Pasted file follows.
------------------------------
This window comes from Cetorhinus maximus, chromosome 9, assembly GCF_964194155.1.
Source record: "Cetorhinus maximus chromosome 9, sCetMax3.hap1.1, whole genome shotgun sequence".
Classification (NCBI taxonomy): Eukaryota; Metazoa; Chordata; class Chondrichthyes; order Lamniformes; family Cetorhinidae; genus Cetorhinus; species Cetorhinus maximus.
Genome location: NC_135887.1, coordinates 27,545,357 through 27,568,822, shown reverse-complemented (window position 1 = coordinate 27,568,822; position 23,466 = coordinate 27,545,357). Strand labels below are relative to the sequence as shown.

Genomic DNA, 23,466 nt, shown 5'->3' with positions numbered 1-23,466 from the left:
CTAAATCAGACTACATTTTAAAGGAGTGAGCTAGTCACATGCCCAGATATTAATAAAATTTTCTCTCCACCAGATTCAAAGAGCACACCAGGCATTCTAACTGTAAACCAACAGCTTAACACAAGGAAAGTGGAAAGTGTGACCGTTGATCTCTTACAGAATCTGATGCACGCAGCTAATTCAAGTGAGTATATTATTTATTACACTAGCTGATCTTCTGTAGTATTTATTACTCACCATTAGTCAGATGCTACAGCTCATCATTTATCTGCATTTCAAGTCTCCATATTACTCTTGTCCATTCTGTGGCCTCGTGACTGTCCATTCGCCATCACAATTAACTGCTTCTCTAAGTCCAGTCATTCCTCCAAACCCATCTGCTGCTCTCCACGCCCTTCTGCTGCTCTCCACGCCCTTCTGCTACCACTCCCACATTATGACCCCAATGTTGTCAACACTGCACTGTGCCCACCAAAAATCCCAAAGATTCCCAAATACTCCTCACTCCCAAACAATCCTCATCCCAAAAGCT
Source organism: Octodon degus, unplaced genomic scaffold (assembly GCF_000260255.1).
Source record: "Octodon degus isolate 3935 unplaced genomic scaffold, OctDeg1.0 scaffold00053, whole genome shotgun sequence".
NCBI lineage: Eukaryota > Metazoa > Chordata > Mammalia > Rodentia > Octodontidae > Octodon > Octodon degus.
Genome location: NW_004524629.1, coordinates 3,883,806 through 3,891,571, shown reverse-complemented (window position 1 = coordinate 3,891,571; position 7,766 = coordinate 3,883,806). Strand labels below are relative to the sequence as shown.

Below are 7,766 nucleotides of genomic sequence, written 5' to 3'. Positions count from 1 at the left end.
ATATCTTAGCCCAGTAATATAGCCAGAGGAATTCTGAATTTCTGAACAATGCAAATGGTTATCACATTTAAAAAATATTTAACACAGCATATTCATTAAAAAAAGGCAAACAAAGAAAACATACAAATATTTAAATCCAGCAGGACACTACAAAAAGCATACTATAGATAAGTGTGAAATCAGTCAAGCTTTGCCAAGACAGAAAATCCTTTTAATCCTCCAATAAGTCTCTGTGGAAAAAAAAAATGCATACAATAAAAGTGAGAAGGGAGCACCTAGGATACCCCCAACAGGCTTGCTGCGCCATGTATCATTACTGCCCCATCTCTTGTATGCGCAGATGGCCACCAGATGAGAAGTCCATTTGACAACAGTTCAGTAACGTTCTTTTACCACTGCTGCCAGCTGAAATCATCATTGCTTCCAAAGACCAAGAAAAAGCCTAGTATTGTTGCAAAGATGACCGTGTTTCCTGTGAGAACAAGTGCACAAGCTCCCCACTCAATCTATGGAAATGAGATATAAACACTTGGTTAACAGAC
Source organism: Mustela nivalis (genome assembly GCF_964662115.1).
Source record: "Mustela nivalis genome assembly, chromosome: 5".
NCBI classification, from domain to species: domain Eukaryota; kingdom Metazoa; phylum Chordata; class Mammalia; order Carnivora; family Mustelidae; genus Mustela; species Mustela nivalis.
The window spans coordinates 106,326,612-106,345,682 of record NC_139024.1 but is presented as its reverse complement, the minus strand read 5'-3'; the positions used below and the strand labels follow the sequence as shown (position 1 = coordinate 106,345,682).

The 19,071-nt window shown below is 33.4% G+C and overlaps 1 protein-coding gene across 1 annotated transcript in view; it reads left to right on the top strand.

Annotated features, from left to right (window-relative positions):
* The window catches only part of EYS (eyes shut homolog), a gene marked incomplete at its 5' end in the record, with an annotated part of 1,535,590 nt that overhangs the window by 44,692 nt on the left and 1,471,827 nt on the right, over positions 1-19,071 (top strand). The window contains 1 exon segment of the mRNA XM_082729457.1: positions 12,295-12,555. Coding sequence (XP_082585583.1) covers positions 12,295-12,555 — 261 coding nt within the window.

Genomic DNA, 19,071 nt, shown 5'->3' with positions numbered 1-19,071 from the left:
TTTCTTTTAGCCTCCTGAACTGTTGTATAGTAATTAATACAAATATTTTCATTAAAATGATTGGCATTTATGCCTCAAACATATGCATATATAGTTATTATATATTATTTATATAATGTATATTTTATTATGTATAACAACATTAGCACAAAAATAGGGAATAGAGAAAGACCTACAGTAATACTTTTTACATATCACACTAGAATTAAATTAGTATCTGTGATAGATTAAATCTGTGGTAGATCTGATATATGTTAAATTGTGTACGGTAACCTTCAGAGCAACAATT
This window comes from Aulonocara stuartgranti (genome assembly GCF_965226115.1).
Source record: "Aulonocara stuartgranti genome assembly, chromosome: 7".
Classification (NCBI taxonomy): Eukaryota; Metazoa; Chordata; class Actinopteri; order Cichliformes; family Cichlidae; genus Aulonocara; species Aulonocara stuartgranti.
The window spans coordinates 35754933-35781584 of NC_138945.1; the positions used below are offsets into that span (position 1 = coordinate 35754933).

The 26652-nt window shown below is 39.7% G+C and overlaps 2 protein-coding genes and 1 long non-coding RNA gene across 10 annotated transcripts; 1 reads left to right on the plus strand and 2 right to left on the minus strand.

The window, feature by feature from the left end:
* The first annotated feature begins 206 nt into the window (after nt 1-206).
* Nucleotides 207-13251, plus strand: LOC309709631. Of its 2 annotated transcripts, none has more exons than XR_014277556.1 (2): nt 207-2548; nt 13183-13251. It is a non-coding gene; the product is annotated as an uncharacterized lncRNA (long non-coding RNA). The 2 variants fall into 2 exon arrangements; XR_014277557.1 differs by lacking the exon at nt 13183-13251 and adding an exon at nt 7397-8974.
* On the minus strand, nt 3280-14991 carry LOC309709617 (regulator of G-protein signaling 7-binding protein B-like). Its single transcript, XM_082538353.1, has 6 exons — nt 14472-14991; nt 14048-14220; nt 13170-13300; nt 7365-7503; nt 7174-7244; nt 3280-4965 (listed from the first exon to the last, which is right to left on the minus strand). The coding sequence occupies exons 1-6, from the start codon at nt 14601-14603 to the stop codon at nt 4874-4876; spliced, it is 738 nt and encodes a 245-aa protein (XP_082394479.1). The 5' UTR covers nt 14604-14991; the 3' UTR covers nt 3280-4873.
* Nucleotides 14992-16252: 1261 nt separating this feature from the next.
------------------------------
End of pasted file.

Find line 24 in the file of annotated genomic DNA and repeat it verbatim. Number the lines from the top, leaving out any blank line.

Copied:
Classification (NCBI taxonomy): Eukaryota; Metazoa; Chordata; class Actinopteri; order Cichliformes; family Cichlidae; genus Aulonocara; species Aulonocara stuartgranti.